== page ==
DE 196 47 831 A1 shows a method for the attachment of a functional element, for example a stud, to a sheet-metal work-piece in which the foot of the stud has projections and recesses through which undercuts of the work-piece form with the foot of the stud during the insertion.
The invention is based on the object of securing an auxiliary joining element which can be loaded in several directions to a work-piece in a simple manner.
This object is satisfied in a method of the initially named kind in that the foot forms an undercut with the work-piece and the undercut is restricted to predetermined peripheral regions.
With this manner of proceeding one not only presses the auxiliary joining element into the work-piece, with the work-piece being deformed. The auxiliary joining element is also deformed in this way at its foot. The foot is deformed at least partially radially outwardly in relation to the peripheral direction and thereby forms an undercut to the work-piece, which is likewise deformed radially outwardly in these regions. “Radial” here relates to the main axis of the auxiliary joining element, for example its thread axis. With this design one achieves on the one hand an improved strength against head pull-out. The auxiliary joining element is secured more strongly against being pulled-out of the work-piece. As a result of the interrupted undercut in the peripheral direction care it is also ensured that the auxiliary joining element is secured in the work-piece against rotation. Thus, the screwing on of nuts or the screwing of bolts into the auxiliary joining element is such screw connections can be pulled tight with a relatively high torque. Finally this design has the advantage that one obtains a connection between the auxiliary joining element and the work-piece in which the auxiliary joining elements and the work-piece contact one another with a relatively high pressure, in particular of the region of the undercuts. This pressure remains even after completion of the connection. This is in particular favourable when an electrical current is to be transferred via the auxiliary joining element to the work-piece, for example, when the auxiliary joining element is used as a ground connection bolt in the sheet metal of a vehicle body.
Preferably one allows material to flow from regions without undercut into regions with undercut. For the manufacture of the undercut regions there is now more material available. One can, in other words, now concentrate the material which is normally available at the entire periphery of the pot-like outwardly deformed projection into a few undercut regions. Thus it is possible, with the same quantity of material, to allow the undercut to project further or deeper perpendicular to the pressing direction. One has found that the strength of the connection is dependent to a stronger degree on the depth of the undercuts than it is on the length in the peripheral direction. Thus, if one restricts the undercuts to regions in the peripheral direction these regions can be designed with greater overlap in the undercut region and the connection as a whole is then stronger and indeed both with respect to the head pull-out strength and also with respect to the security against rotation.
One preferably produces wall sections which extend parallel to the pressing direction at the outer side of the work-piece which lies opposite to the auxiliary joining element. This design have several advantages. On the one hand the demolding, i.e. the extraction of the work-piece provided with the auxiliary joining element out of the corresponding apparatus, for example out of a die, is relatively simple. In the regions where the outer side extends parallel to the pressing direction one then no longer has to perform any deformation work in order to remove the work-piece. It is only necessary to overcome the adhesive friction forces. On the other hand, one can, particularly with at least approximately vertical peripheral walls, ensure that ideal flow paths into the undercut regions are present for the two materials of the work-piece and the auxiliary joining part.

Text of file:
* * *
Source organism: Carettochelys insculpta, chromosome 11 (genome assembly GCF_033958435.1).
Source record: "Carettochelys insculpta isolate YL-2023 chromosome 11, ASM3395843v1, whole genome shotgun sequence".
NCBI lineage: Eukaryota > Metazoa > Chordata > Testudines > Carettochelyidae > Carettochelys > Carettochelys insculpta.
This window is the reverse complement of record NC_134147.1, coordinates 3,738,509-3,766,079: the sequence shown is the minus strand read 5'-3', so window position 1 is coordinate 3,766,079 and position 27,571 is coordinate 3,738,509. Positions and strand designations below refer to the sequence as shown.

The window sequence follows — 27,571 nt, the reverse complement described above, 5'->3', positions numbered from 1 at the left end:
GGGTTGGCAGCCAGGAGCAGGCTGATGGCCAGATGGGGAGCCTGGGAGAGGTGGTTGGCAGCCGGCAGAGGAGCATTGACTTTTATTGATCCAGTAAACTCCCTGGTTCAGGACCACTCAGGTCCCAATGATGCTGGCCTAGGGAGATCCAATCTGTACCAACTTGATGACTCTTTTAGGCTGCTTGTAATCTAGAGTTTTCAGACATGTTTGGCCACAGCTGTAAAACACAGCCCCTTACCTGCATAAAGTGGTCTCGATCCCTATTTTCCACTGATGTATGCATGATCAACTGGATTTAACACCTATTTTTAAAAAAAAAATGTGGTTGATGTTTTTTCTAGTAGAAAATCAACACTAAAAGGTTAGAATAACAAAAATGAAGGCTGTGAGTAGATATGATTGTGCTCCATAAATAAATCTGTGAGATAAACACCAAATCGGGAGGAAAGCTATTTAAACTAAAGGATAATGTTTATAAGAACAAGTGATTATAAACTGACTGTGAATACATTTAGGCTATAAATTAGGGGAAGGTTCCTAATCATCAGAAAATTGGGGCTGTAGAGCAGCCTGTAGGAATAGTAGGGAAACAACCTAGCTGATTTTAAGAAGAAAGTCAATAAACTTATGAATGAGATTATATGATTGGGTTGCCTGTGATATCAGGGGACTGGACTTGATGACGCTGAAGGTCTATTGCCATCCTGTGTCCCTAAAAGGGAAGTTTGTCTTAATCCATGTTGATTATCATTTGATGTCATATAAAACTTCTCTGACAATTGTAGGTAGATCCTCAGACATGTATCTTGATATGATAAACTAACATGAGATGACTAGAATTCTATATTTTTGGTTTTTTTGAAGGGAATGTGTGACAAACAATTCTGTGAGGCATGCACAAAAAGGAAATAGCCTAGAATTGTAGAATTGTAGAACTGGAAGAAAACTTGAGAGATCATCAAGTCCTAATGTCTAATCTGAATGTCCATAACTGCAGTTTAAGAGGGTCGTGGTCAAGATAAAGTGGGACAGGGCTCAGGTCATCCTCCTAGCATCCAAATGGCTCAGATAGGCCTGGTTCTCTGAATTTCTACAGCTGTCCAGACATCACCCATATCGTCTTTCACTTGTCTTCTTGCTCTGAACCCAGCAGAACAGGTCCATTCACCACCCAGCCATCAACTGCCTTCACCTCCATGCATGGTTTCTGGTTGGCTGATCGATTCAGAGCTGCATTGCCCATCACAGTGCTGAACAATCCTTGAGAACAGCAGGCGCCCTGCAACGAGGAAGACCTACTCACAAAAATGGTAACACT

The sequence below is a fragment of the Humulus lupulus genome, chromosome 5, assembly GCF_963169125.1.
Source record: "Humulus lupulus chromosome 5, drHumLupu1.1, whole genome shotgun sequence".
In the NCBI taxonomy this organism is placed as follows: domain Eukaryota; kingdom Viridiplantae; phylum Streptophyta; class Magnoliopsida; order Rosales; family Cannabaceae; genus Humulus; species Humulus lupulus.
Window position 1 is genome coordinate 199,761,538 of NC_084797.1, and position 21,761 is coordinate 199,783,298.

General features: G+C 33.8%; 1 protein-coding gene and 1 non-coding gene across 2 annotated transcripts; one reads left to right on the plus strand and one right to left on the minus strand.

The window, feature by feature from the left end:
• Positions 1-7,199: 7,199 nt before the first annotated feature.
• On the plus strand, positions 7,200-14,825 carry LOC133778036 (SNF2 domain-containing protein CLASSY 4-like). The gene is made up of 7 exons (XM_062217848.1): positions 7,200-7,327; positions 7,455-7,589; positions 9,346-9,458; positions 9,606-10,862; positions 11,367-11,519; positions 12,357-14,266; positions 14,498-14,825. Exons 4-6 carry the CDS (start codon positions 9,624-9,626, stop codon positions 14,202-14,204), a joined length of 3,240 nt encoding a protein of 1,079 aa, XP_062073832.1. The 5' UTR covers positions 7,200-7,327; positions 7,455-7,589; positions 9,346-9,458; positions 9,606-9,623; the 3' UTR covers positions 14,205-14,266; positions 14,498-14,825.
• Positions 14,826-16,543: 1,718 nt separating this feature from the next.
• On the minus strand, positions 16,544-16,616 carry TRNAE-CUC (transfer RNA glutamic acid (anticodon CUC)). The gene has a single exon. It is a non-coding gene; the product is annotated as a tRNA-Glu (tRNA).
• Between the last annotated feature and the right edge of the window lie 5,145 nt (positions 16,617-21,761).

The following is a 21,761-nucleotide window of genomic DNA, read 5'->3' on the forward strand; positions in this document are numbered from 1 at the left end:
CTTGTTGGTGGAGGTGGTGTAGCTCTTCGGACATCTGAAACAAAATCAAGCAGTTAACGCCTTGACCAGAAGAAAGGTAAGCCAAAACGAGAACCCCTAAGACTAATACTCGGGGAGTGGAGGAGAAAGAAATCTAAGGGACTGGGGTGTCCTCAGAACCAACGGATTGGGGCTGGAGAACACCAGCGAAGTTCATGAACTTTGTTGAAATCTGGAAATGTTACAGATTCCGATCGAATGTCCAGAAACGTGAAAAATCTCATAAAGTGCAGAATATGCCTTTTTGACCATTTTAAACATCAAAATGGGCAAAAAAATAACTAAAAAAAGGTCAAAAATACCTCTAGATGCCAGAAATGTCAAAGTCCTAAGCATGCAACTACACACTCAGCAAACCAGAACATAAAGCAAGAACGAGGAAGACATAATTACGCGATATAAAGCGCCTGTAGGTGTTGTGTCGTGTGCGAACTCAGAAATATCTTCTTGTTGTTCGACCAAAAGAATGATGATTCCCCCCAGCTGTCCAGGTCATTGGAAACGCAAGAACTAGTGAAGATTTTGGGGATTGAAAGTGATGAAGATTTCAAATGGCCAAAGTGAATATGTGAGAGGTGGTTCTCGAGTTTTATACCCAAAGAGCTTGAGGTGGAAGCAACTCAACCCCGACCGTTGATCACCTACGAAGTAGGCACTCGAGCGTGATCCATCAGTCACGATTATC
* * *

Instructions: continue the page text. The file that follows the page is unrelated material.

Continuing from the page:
One advantageously produces a closing force on at least one tool part when pressing via the work-piece and an opening force on the tool part which is arranged in the region of an undercut on extracting the unit formed by the work-piece and the auxiliary joining element. The method is thus quasi self-controlling. In the region of the recess there is located a tool part which is so formed that an undercut arises when the material of the work-piece is pressed in there. Since this tool part is held by the work-piece in its closed position the tool part cannot open. The situation is however different when the work-piece is extracted from the tool. In this case the pressure on the tool part drops away. This can then open and releases the work-piece. For the opening a very small force is required. During the open process no reverse deformation can accordingly be brought about.
Preferably three or more undercut peripheral regions are produced. In this way a connection can be achieved which is supported on all sides perpendicular to the tensile force. The more undercut regions that are present the better is the security against rotation.
One preferably applies the pressure to the auxiliary joining element at an auxiliary shoulder. This is in particular of advantage when the auxiliary joining element is provided with a thread. The auxiliary shoulder is then so positioned that the thread is not compressed, or deformed in another manner, when applying the pressure.